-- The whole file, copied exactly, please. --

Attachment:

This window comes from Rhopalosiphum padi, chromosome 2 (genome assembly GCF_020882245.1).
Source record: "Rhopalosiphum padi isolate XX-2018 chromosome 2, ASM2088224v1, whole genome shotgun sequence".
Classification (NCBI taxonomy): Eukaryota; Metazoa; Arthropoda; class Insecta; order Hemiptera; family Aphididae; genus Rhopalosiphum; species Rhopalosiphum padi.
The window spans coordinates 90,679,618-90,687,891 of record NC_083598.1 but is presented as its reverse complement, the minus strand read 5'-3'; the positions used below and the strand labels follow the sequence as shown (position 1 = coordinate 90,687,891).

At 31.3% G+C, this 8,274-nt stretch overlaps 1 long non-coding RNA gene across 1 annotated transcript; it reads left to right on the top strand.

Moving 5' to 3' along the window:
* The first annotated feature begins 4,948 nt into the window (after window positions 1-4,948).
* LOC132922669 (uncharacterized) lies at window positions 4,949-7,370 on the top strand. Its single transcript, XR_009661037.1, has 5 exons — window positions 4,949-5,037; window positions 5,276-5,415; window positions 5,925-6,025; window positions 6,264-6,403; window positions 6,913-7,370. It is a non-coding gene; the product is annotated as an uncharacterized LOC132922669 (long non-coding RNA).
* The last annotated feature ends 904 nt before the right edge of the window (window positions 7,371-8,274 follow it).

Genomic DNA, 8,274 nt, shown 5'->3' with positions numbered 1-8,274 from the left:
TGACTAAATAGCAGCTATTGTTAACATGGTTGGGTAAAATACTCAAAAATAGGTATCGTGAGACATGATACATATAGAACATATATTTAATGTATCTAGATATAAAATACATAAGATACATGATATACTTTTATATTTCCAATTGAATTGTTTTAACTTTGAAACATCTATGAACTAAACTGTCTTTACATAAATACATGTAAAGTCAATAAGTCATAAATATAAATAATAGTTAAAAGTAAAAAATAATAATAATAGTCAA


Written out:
This window comes from Rhopalosiphum padi, chromosome 2 (genome assembly GCF_020882245.1).
Source record: "Rhopalosiphum padi isolate XX-2018 chromosome 2, ASM2088224v1, whole genome shotgun sequence".
Classification (NCBI taxonomy): Eukaryota; Metazoa; Arthropoda; class Insecta; order Hemiptera; family Aphididae; genus Rhopalosiphum; species Rhopalosiphum padi.
The window spans coordinates 90,679,618-90,687,891 of record NC_083598.1 but is presented as its reverse complement, the minus strand read 5'-3'; the positions used below and the strand labels follow the sequence as shown (position 1 = coordinate 90,687,891).

At 31.3% G+C, this 8,274-nt stretch overlaps 1 long non-coding RNA gene across 1 annotated transcript; it reads left to right on the top strand.

Moving 5' to 3' along the window:
* The first annotated feature begins 4,948 nt into the window (after window positions 1-4,948).
* LOC132922669 (uncharacterized) lies at window positions 4,949-7,370 on the top strand. Its single transcript, XR_009661037.1, has 5 exons — window positions 4,949-5,037; window positions 5,276-5,415; window positions 5,925-6,025; window positions 6,264-6,403; window positions 6,913-7,370. It is a non-coding gene; the product is annotated as an uncharacterized LOC132922669 (long non-coding RNA).
* The last annotated feature ends 904 nt before the right edge of the window (window positions 7,371-8,274 follow it).

Genomic DNA, 8,274 nt, shown 5'->3' with positions numbered 1-8,274 from the left:
TGACTAAATAGCAGCTATTGTTAACATGGTTGGGTAAAATACTCAAAAATAGGTATCGTGAGACATGATACATATAGAACATATATTTAATGTATCTAGATATAAAATACATAAGATACATGATATACTTTTATATTTCCAATTGAATTGTTTTAACTTTGAAACATCTATGAACTAAACTGTCTTTACATAAATACATGTAAAGTCAATAAGTCATAAATATAAATAATAGTTAAAAGTAAAAAATAATAATAATAGTCAA